Homework for new protein sources

by Jeff Gelski
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New protein sources
Questions may arise over how to work with pea or bean ingredients.

KANSAS CITY — A proliferation of protein sources has made an impact on the food industry in recent years. Formulators may wish to do some homework on the ingredients, be they sourced from peas, beans or even algae. Is the supply of the protein source increasing? At what percentage may the ingredients be used in applications? Perhaps most importantly, how do they affect taste?

Experimenting with new protein sources may continue. The market for alternative proteins, or those beyond fish and meat, is expected to grow at least 14% annually through 2024, according to a 2016 report from Boston-based Lux Research called “Finding a Winning Formula for Alternative Proteins.”

Food developers will seek to explore new sources and create new formulations to mitigate the negative environmental impact of the existing protein supply chain, according to the report. Soybeans, peas and oats have emerged as dominant plant sources based on their nutritional content and commercial value, according to the report. Technology will be vital in improving protein flavor and creating new food and beverage products.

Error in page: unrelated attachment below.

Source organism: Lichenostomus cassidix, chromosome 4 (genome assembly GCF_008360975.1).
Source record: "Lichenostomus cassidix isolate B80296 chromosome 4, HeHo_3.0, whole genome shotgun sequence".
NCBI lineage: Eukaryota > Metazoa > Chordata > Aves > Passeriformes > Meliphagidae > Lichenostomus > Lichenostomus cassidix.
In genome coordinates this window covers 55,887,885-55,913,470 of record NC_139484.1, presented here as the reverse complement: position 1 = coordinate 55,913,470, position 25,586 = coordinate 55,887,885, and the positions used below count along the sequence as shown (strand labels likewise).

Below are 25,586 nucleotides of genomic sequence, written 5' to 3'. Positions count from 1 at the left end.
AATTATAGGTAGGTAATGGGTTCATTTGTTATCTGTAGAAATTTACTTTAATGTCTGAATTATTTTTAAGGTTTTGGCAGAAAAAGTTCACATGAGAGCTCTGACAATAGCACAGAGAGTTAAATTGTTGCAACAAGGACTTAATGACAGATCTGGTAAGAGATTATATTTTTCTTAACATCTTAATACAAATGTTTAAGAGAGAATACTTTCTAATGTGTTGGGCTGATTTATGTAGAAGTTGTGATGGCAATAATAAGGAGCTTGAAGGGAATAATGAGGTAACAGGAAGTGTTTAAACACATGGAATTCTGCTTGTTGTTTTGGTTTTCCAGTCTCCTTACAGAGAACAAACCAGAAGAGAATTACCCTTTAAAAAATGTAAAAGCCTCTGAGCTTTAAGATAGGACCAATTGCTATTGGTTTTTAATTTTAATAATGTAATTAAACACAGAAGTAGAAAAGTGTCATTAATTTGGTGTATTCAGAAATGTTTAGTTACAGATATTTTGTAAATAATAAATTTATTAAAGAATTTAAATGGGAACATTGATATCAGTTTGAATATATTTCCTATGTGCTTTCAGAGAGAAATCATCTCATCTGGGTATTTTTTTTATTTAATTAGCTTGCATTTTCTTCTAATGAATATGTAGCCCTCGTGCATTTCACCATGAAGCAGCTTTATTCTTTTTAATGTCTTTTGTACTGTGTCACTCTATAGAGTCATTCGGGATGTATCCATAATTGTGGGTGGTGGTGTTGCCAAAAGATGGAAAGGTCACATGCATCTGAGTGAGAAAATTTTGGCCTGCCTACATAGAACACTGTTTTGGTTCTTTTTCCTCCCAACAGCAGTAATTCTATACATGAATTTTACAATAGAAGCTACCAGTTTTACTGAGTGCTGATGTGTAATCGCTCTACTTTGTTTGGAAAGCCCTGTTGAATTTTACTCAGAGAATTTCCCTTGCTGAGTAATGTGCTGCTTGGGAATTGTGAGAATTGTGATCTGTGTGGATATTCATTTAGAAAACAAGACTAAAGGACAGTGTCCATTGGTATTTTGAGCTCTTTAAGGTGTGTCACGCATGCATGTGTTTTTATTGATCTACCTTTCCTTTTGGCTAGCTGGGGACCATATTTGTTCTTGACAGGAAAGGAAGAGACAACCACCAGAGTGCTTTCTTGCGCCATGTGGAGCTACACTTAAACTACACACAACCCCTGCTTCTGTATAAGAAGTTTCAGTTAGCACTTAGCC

gardein vegan
 Vegan claims rose 257% in global food and drink launches from September 2010-August 2011 to September 2015-August 2016.

Diet choices may expand the use of alternative proteins as well. Vegetarian claims rose 25% and vegan claims rose 257% in global food and drink launches from September 2010-August 2011 to September 2015-August 2016, Mintel said when giving food and drink trends for 2017.

“In 2017, the food and drink industry will welcome more products that emphasize plants as ingredients in recipes for home cooking and packaged products that leverage plants as a way to align with consumers’ nearly omnipresent health and wellness priorities,” Mintel said. “This will lead to more innovations that capitalize on and also exalt the inherent goodness of plants.”

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